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Hillary Clinton's Quiet Revolution

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Hillary Clinton's Quiet Revolution


Hillary Clinton's Quiet Revolution

Hillary Clinton's Quiet Revolution

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  • <iframe src="" width="100%" height="290" frameborder="0" scrolling="no" title="NPR embedded audio player">
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Secretary of State Hillary Clinton is quietly revolutionizing U.S. foreign policy. That was the thrust of a recent editorial in the Washington Post. Clinton's top advisors say they don't object to that characterization.


Secretary of State Hillary Clinton is quietly revolutionizing U.S. foreign policy. That was the thrust of a recent op-ed in The Washington Post. Clinton's top advisors seem to like that characterization, but some analysts say they haven't seen revolutionary changes quite yet.

NPR's Michele Kelemen has more.

MICHELE KELEMEN: The policy planning office at the State Department is an in-house think tank and the woman who runs it, Anne-Marie Slaughter, says she's been thinking about foreign policy in new ways.

Dr. ANNE-MARIE SLAUGHTER (Director, Policy Planning): No matter how powerful the United States is, even if we were 10 times more powerful than we are, we cannot solve global problems alone.

KELEMEN: Slaughter says the Obama administration isn't looking for help just from other governments to deal with terrorism, nuclear proliferation or climate change.

Dr. SLAUGHTER: We need to reach out to non-governmental organizations, to the private sector, to foundations, to universities - that's a quite different way of doing foreign policy.

KELEMEN: There will always be a need for traditional diplomacy, she says, but the former Dean of the Woodrow Wilson School at Princeton University says she wants people to think outside the box.

Dr. SLAUGHTER: Imagine we had a settlement in the Middle East tomorrow. How is that settlement going to stick? How are we going to build the kinds of societies that we hope to see to deliver on economic promises or on political guarantees? That's where you need a lot of other actors as well. So it's government plus.

KELEMEN: This is sounding a bit too abstract to Philip Zelikow, who was former Secretary of State Condoleezza Rice's counselor. He says Rice made headway in bringing groups of countries together to deal with Iran and North Korea. Clinton is adding new energy to that, he says, which is good.

Mr. PHILIP ZELIKOW (Counselor, Department of State): I don't drink their Kool-Aid, but I'm not at all hostile. I'm hopeful that this can succeed. It's just that these abstractions about new processes hide more than they reveal about the challenges they're really going to face.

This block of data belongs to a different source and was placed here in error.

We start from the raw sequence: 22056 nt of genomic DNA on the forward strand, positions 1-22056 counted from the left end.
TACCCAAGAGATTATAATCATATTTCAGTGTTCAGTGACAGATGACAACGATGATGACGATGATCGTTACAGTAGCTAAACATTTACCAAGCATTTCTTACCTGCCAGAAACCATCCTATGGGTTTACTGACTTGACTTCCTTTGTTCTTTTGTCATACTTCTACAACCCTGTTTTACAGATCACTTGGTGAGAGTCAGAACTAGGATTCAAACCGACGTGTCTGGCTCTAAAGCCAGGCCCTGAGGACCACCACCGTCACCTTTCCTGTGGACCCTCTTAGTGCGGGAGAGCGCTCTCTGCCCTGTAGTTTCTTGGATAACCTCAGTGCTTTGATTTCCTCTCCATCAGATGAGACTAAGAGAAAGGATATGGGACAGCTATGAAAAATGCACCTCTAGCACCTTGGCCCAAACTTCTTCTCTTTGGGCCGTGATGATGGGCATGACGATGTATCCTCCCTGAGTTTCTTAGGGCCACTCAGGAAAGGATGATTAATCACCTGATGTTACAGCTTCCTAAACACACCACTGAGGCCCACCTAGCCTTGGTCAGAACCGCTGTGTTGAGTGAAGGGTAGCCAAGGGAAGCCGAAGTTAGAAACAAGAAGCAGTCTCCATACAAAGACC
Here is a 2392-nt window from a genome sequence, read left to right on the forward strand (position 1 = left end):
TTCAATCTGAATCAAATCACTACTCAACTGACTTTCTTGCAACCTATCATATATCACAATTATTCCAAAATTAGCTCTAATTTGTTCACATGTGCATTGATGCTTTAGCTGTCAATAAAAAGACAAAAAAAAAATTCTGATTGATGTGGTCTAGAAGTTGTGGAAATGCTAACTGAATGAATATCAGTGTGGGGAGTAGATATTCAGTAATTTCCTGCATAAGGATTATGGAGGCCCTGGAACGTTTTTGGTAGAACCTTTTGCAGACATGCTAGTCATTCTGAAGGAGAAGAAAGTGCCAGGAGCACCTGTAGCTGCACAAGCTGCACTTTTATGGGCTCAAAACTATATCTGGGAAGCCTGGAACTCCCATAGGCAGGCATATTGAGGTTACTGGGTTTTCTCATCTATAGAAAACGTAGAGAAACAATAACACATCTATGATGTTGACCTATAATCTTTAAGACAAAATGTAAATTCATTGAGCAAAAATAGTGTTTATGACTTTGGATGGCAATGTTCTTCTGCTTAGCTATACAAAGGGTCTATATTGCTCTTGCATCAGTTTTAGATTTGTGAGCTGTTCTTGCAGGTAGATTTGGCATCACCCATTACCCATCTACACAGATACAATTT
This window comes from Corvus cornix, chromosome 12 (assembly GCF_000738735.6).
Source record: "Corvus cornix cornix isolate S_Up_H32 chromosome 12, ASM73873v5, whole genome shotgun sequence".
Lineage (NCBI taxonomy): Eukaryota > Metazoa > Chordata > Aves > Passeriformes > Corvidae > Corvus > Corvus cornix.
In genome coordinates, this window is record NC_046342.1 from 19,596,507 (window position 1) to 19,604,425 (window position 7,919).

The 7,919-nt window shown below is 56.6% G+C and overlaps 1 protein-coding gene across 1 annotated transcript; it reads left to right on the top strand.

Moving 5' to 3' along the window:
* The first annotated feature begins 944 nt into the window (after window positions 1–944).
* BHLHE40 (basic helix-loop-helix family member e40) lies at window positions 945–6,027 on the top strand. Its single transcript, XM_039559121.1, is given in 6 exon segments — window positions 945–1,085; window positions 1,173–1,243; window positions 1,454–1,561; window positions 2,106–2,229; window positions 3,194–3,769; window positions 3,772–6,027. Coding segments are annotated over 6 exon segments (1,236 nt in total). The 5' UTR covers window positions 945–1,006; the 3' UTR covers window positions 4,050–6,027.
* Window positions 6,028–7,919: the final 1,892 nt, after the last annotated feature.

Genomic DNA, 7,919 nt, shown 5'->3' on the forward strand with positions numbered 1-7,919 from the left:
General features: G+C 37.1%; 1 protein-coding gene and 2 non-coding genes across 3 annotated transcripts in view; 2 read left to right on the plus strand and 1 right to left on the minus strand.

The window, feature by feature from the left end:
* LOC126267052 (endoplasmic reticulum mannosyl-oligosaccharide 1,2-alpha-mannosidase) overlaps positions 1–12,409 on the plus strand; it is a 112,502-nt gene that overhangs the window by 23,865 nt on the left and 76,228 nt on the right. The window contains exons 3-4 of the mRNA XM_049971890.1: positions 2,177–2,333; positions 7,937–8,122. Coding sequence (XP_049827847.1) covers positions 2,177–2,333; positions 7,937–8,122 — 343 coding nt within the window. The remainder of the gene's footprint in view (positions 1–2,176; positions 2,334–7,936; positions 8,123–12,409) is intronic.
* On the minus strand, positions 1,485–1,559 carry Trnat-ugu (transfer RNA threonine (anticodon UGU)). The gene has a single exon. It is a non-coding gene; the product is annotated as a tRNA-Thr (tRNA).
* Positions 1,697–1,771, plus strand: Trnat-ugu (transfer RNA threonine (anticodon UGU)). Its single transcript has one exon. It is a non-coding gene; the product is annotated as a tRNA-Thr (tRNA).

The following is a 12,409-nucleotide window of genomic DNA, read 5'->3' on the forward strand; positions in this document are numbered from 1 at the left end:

KELEMEN: Take the issue of climate change, says Zelikow, who now teaches at the University of Virginia. He says the Obama administration doesn't seem to have a diplomatic strategy to persuade China and India to limit greenhouse gas emissions. And U.S. domestic politics are getting in the way, too.

Mr. ZELIKOW: Another example, though, where I think they still have a really good chance to try to change the game is on nuclear nonproliferation, to try to develop a creative global approach to stopping the spread of nuclear technology. Then use that global approach with the ultimate goal of ridding the world of nuclear weapons, as a way to bring more influence to bear on the immediate Iran problem that's at hand.

KELEMEN: A senior fellow at the Council on Foreign Relations, Stewart Patrick, says the Obama administration understands that it needs to be flexible and might need to build up new coalitions.

Mr. STEWART PATRICK (Senior fellow, Council on Foreign Relations): The challenge for Secretary Clinton is to go from - what is an accurate diagnosis of the world, that we live in a networked world that involves a whole number of new players to actually make - translating that into actual practical policy.

KELEMEN: Patrick says the secretary seems to be trying to do that through her trips to some key emerging powers: India, China and Indonesia.

Mr. PATRICK: The administration recognizes this is not your father's multilateralism. We need to make room for these new players. We need to give them a voice at the table. And we need to allow them to have a stake in the system.

KELEMEN: Again, that's not a particularly new idea and experts say it's too early to judge how it's working. There is another change in approach that Policy Planning Director Anne-Marie Slaughter thinks might have a big impact: A focus on women's issues.

Dr. SLAUGHTER: The Obama administration understands that if we do not focus on a majority of the world's population, we really cannot expect to achieve the policy goals we are hoping to achieve.

KELEMEN: Slaughter says the administration will work on women's issues as a way to promote health, literacy and even security in countries around the world.

Michele Kelemen, NPR News, Washington.

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